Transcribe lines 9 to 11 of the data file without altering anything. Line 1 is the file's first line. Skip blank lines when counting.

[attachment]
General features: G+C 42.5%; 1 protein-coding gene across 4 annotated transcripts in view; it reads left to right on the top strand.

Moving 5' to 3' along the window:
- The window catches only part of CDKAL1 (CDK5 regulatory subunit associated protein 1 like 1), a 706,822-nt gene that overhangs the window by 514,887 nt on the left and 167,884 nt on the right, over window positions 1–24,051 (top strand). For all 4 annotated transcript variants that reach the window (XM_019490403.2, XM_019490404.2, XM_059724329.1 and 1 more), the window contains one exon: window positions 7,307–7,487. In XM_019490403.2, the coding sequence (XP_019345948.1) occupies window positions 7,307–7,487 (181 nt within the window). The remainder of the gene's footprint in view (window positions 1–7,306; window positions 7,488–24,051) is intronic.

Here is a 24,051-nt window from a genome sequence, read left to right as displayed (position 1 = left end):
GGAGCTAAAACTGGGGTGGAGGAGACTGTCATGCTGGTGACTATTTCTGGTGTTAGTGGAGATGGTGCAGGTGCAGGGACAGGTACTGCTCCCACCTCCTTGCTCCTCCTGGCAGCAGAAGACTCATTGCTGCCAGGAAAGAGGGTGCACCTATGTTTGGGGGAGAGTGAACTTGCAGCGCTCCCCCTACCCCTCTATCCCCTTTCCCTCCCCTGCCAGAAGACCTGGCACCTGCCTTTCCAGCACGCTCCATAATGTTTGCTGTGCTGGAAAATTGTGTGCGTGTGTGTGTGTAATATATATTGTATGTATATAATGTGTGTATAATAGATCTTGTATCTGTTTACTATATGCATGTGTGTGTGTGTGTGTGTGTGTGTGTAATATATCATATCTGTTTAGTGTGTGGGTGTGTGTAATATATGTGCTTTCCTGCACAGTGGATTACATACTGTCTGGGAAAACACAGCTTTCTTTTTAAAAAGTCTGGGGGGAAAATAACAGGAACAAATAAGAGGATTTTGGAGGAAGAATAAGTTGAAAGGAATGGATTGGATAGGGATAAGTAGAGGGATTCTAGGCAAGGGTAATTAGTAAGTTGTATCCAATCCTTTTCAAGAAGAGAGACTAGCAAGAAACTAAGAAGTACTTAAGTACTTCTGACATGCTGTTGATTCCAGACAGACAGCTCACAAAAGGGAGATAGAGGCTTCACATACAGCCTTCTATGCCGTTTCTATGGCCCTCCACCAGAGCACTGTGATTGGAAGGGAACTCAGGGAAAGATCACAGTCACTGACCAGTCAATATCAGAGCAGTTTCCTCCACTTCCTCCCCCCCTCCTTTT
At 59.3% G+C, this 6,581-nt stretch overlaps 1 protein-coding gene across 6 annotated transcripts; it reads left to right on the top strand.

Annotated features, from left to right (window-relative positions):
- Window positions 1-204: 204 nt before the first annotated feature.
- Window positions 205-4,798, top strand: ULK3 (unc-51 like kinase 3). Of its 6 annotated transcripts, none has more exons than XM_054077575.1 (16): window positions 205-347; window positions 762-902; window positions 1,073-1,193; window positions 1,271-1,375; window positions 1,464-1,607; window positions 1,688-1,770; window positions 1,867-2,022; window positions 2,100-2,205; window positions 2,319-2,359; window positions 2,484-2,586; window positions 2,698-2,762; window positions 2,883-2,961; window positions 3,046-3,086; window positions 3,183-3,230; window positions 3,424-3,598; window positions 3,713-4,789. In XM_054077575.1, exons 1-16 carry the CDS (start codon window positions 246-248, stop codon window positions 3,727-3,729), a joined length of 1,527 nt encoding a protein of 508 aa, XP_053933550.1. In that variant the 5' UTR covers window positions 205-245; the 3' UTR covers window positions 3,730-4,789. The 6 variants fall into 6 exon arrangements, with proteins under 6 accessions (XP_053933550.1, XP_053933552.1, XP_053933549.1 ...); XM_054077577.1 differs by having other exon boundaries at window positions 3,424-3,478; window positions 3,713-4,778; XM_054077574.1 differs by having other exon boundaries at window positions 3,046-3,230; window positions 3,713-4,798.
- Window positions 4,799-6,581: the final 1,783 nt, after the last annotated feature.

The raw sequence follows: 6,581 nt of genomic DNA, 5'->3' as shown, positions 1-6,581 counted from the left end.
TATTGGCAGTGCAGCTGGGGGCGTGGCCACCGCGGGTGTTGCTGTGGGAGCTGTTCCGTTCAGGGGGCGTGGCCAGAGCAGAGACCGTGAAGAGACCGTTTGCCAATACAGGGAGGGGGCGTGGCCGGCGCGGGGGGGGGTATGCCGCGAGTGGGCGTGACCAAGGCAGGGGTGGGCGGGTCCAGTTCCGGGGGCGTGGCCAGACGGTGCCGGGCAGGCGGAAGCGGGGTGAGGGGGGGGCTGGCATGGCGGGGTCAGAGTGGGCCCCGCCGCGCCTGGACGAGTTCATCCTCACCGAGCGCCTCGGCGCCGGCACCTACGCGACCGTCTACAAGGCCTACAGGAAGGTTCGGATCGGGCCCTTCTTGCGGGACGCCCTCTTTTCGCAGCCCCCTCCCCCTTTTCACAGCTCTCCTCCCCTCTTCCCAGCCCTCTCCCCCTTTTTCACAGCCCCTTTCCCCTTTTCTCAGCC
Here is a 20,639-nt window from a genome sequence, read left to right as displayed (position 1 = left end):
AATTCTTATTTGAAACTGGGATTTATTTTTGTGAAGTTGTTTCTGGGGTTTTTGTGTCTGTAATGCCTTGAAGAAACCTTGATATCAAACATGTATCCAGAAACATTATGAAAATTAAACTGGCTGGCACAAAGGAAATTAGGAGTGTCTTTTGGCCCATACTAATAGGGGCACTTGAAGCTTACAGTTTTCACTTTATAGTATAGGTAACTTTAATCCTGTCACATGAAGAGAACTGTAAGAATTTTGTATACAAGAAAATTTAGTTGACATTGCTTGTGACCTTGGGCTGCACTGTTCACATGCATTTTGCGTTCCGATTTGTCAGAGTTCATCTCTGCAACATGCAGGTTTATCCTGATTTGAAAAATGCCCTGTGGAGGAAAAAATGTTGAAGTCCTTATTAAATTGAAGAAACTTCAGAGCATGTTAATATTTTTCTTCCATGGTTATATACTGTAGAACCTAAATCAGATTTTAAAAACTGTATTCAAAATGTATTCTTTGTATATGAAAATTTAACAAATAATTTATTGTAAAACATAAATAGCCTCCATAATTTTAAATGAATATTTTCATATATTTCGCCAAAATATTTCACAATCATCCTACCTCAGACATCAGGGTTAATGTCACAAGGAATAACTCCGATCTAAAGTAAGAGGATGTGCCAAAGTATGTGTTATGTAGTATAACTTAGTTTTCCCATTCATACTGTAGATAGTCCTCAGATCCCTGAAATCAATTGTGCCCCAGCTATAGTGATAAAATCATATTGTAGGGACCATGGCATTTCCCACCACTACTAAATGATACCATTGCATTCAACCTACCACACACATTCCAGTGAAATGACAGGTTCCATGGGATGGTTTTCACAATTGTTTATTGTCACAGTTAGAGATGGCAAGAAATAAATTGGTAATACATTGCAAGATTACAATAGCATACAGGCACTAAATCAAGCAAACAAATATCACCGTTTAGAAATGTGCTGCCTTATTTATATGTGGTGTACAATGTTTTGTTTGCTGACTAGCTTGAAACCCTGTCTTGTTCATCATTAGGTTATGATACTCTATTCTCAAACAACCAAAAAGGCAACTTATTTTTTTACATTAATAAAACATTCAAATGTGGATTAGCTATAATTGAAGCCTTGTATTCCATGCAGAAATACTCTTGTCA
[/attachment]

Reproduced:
- Window positions 205-4,798, top strand: ULK3 (unc-51 like kinase 3). Of its 6 annotated transcripts, none has more exons than XM_054077575.1 (16): window positions 205-347; window positions 762-902; window positions 1,073-1,193; window positions 1,271-1,375; window positions 1,464-1,607; window positions 1,688-1,770; window positions 1,867-2,022; window positions 2,100-2,205; window positions 2,319-2,359; window positions 2,484-2,586; window positions 2,698-2,762; window positions 2,883-2,961; window positions 3,046-3,086; window positions 3,183-3,230; window positions 3,424-3,598; window positions 3,713-4,789. In XM_054077575.1, exons 1-16 carry the CDS (start codon window positions 246-248, stop codon window positions 3,727-3,729), a joined length of 1,527 nt encoding a protein of 508 aa, XP_053933550.1. In that variant the 5' UTR covers window positions 205-245; the 3' UTR covers window positions 3,730-4,789. The 6 variants fall into 6 exon arrangements, with proteins under 6 accessions (XP_053933550.1, XP_053933552.1, XP_053933549.1 ...); XM_054077577.1 differs by having other exon boundaries at window positions 3,424-3,478; window positions 3,713-4,778; XM_054077574.1 differs by having other exon boundaries at window positions 3,046-3,230; window positions 3,713-4,798.
- Window positions 4,799-6,581: the final 1,783 nt, after the last annotated feature.

The raw sequence follows: 6,581 nt of genomic DNA, 5'->3' as shown, positions 1-6,581 counted from the left end.